Following the scandal of match-fixing and the split between the FIGC and the CCI, the Viareggio charter was drawn up to legalise professionalism, ban foreign players and rationalise the championship from its regionalised state into national leagues; the Serie A and Serie B. The 1929–30 season was the inaugural Serie A season and was won by Ambrosiana. The next eleven years were dominated by Juventus and Bologna who won all of the scudetti between them but further success was truncated as the Championship was suspended in 1943 due to the Second World War. A Championship was held in 1944, the Campionato Alta Italia, and won by Spezia Calcio 1906. The title was not officially recognised by FIGC until 2002 and even then the scudetto is considered a "decoration".
The post-war years were dominated by Grande Torino while Juventus finished second three times in a row. The 1950s saw the gradual emergence of Milan, with the help of Swedish striker Gunnar Nordahl who was Serie A's leading scorer (Italian: Capocannonieri) for five out of six seasons. Juventus began to dominate throughout the 1970s and early 1980s with nine scudetti in fifteen seasons while the 1990s saw Milan come to prominence.
Serie A was dealt another blow by the 2006 Serie A scandal which involved alleged widespread match fixing implicating league champions Juventus, and other major teams including Milan, Fiorentina, Lazio, and Reggina. The FIGC ruled Juventus be stripped of their title, relegated to Serie B and start the following season with a nine-point deduction. The other clubs involved suffered similarly with relegation and points deduction.[11
Post n°6 pubblicato il 16 Marzo 2009 da italiacalcioazzurra1
Italian football champions
From Wikipedia, the free encyclopedia
The Italian football champions (Italian: Scudetto - little shield) are the annual winners of Serie A, Italy's premier annual football league competition. The title has been contested since 1898, in varying forms of competition. While Internazionale are the current champions, Juventus has won a record 27 championship titles. The first time scudetto was used in 1924 when Genoa won its 8th championship title and decided to point a little shield as to reward and celebrate themselves, the champions.
The finals of the first Italian Football Championship was decided in a single day with four teams competing, three from Turin and one from Genoa. The title was decided using a knock-out format between the finalists with Genoa Cricket & Athletic Club the inaugural winners. The knock-out format was used until the 1909–10 season, when a league consisting of nine teams was formed. The regular league season was followed by a championship game featuring the first and second place teams. The championship, which had been confined to a single league in the north of Italy, became a national competition in 1929 with the foundation of Serie A and Serie B.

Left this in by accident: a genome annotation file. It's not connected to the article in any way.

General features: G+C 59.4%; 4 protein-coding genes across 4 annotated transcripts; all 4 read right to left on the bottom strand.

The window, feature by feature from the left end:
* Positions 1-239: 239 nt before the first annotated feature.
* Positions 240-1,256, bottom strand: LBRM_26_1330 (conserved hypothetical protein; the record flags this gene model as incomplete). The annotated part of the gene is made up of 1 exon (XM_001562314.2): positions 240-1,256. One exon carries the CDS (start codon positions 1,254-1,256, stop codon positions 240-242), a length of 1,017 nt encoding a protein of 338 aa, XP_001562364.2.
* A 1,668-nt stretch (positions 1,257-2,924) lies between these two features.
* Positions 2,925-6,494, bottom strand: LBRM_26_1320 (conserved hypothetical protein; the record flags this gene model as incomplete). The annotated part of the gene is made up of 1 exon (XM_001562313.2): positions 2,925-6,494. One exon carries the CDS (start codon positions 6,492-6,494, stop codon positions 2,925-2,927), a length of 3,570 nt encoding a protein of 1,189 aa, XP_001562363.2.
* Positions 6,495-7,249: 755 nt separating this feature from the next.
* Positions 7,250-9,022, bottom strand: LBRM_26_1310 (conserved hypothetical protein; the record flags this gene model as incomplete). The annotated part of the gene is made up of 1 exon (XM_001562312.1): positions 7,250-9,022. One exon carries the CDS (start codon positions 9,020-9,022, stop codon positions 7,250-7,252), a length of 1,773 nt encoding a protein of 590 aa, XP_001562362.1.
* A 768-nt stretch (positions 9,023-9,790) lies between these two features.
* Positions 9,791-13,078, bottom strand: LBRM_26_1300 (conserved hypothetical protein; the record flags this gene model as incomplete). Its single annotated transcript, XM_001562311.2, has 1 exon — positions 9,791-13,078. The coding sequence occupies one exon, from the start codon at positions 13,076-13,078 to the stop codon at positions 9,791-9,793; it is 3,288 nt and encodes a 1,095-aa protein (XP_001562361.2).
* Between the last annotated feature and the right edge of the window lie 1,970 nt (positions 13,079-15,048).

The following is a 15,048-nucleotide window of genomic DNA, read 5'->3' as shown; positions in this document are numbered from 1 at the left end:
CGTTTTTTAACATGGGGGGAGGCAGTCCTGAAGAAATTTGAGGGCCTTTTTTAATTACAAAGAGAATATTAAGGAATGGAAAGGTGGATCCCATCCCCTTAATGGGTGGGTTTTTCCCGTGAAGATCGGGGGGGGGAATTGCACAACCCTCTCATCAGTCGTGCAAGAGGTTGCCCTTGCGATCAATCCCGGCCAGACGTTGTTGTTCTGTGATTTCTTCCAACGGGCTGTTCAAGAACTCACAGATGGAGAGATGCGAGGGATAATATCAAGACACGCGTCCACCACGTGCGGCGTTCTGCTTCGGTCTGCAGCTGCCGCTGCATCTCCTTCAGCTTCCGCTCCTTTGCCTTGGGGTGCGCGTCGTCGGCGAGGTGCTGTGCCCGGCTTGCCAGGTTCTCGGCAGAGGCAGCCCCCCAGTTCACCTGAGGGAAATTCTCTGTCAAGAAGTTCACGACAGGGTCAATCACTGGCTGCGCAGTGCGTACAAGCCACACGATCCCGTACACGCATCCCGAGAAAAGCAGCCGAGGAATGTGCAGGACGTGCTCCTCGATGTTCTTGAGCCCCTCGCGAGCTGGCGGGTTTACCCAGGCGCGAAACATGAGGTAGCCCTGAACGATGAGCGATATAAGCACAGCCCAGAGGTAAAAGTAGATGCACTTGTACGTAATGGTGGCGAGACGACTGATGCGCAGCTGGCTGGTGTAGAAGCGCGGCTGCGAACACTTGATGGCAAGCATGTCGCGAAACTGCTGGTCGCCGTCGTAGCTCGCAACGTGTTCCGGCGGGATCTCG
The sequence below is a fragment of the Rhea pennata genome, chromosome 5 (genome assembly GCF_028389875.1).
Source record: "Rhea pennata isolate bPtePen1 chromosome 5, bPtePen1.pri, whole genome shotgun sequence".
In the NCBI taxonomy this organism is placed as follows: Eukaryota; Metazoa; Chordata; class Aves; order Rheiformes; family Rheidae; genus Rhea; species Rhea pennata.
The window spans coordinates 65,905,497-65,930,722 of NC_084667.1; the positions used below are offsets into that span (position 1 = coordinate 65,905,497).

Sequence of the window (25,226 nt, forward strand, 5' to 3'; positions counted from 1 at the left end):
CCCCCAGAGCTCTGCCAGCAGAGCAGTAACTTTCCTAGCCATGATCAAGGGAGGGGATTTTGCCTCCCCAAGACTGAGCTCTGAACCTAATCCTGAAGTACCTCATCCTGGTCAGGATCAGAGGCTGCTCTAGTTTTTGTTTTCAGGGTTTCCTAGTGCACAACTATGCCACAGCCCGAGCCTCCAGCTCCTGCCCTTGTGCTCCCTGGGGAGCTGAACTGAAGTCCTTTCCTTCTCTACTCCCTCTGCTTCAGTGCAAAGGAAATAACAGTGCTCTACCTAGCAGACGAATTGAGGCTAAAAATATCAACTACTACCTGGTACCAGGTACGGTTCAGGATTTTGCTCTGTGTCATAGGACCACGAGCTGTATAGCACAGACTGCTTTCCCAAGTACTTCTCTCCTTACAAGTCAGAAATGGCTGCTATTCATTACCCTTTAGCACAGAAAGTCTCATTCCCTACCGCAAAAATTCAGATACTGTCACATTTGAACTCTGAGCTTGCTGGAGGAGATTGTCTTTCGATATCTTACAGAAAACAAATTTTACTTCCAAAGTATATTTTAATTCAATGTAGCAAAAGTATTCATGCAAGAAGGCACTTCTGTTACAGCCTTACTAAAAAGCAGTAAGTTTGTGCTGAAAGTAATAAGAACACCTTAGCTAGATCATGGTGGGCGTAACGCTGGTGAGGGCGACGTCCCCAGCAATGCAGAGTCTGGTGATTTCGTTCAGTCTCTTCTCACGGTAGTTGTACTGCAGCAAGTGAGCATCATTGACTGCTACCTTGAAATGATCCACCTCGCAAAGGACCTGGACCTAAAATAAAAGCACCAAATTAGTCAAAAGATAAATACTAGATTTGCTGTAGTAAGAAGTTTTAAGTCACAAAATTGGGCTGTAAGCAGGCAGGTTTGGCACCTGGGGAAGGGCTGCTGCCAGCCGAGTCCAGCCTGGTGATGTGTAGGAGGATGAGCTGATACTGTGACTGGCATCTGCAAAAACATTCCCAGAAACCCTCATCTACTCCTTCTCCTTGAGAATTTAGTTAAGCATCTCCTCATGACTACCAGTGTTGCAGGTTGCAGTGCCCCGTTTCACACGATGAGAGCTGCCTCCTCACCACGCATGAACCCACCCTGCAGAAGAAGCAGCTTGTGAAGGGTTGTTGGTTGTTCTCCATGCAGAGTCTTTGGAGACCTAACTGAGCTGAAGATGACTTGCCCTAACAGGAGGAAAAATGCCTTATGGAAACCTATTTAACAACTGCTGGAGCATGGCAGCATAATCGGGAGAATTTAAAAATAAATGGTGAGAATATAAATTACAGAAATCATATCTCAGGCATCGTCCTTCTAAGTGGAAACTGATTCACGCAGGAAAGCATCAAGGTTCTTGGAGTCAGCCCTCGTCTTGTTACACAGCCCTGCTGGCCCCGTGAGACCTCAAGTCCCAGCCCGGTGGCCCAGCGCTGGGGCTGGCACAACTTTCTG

Several times in history, a champion was not named. World wars suspended the official Championship from both 1915 to 1919 and 1943 to 1945 although unofficial championships were contested in both 1916 and 1944. Match fixing prevented a champion being declared in both the 1926–27 and 2004–05 seasons with Torino and Juventus being stripped of their titles.
Post n°5 pubblicato il 16 Marzo 2009 da italiacalcioazzurra1
 External links
Post n°4 pubblicato il 16 Marzo 2009 da italiacalcioazzurra1
Italian Football Federation
From Wikipedia, the free encyclopedia
The Italian Football Federation (Italian: Federazione Italiana Giuoco Calcio, FIGC), also known as Federcalcio, is the governing body of football in Italy. It organises the Italian football league, Coppa Italia, Italian national football team, and the Italian women's national football team. It is based in Rome. It was a founding member of both FIFA and UEFA.
The Federation was founded in 1898 as the sport of football was picking up in the country and needed a formal structure to take things to the next level. The first presidency was decided in the Piedmontese capital of Turin where Mario Vicary was elected along with Luigi D'Ovidio.
The FIGC was placed in administration in May 2006 as a result of the Serie A scandal of 2006 and was put under the management of Guido Rossi. In May 2006, Rossi was chosen and accepted the role of President of Telecom Italia. This appointment caused angry reactions from club presidents in Italy. On September 19, Rossi resigned his position as Commissioner of FIGC. On September 21, Luca Pancalli, head of the Italian Paralympic Committee was chosen to replace Rossi. On April 2, 2007, a president was finally elected, with former vice-president Giancarlo Abete being voted by 264 grand electors out of 271.
On the 2nd of December 2008 The Italian Football board announced the top ten all time greatest Italian football players, they were (in order):
1 - Giuseppe Meazza
2 - Luigi Riva
3 - Roberto Baggio
4 - Paolo Maldini
6 - Sandro Mazzola
7 - Giuseppe Bergomi
9 - Marco Tardelli
10 - Paolo Rossi Honors